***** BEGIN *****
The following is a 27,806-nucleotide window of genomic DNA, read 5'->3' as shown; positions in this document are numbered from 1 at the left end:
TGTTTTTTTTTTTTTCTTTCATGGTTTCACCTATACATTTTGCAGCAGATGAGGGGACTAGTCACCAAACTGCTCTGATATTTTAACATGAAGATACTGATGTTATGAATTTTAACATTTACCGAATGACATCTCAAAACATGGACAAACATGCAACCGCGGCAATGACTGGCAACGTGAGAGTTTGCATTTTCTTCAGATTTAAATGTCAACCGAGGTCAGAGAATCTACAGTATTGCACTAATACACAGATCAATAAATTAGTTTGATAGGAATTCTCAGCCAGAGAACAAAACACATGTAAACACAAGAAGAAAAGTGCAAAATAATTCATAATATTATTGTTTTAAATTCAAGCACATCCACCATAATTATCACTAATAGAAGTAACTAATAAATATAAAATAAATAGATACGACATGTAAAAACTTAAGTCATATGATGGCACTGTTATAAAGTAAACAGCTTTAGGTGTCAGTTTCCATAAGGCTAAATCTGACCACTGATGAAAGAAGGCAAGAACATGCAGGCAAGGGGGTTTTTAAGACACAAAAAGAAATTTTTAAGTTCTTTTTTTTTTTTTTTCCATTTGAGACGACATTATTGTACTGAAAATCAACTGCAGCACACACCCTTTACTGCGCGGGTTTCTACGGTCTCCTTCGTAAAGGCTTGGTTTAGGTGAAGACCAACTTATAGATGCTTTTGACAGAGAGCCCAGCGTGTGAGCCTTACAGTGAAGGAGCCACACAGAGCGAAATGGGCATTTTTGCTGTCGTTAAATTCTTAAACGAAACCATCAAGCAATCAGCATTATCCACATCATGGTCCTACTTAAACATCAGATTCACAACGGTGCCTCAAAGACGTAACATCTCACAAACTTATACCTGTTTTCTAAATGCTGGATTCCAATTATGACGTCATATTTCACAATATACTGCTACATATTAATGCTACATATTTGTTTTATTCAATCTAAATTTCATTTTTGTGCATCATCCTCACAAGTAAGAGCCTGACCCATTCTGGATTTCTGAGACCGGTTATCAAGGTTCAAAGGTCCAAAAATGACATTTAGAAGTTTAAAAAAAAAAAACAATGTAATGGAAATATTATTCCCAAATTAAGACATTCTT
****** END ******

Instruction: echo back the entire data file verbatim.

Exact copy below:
The following is a 27,806-nucleotide window of genomic DNA, read 5'->3' as shown; positions in this document are numbered from 1 at the left end:
TGTTTTTTTTTTTTTCTTTCATGGTTTCACCTATACATTTTGCAGCAGATGAGGGGACTAGTCACCAAACTGCTCTGATATTTTAACATGAAGATACTGATGTTATGAATTTTAACATTTACCGAATGACATCTCAAAACATGGACAAACATGCAACCGCGGCAATGACTGGCAACGTGAGAGTTTGCATTTTCTTCAGATTTAAATGTCAACCGAGGTCAGAGAATCTACAGTATTGCACTAATACACAGATCAATAAATTAGTTTGATAGGAATTCTCAGCCAGAGAACAAAACACATGTAAACACAAGAAGAAAAGTGCAAAATAATTCATAATATTATTGTTTTAAATTCAAGCACATCCACCATAATTATCACTAATAGAAGTAACTAATAAATATAAAATAAATAGATACGACATGTAAAAACTTAAGTCATATGATGGCACTGTTATAAAGTAAACAGCTTTAGGTGTCAGTTTCCATAAGGCTAAATCTGACCACTGATGAAAGAAGGCAAGAACATGCAGGCAAGGGGGTTTTTAAGACACAAAAAGAAATTTTTAAGTTCTTTTTTTTTTTTTTTCCATTTGAGACGACATTATTGTACTGAAAATCAACTGCAGCACACACCCTTTACTGCGCGGGTTTCTACGGTCTCCTTCGTAAAGGCTTGGTTTAGGTGAAGACCAACTTATAGATGCTTTTGACAGAGAGCCCAGCGTGTGAGCCTTACAGTGAAGGAGCCACACAGAGCGAAATGGGCATTTTTGCTGTCGTTAAATTCTTAAACGAAACCATCAAGCAATCAGCATTATCCACATCATGGTCCTACTTAAACATCAGATTCACAACGGTGCCTCAAAGACGTAACATCTCACAAACTTATACCTGTTTTCTAAATGCTGGATTCCAATTATGACGTCATATTTCACAATATACTGCTACATATTAATGCTACATATTTGTTTTATTCAATCTAAATTTCATTTTTGTGCATCATCCTCACAAGTAAGAGCCTGACCCATTCTGGATTTCTGAGACCGGTTATCAAGGTTCAAAGGTCCAAAAATGACATTTAGAAGTTTAAAAAAAAAAAACAATGTAATGGAAATATTATTCCCAAATTAAGACATTCTT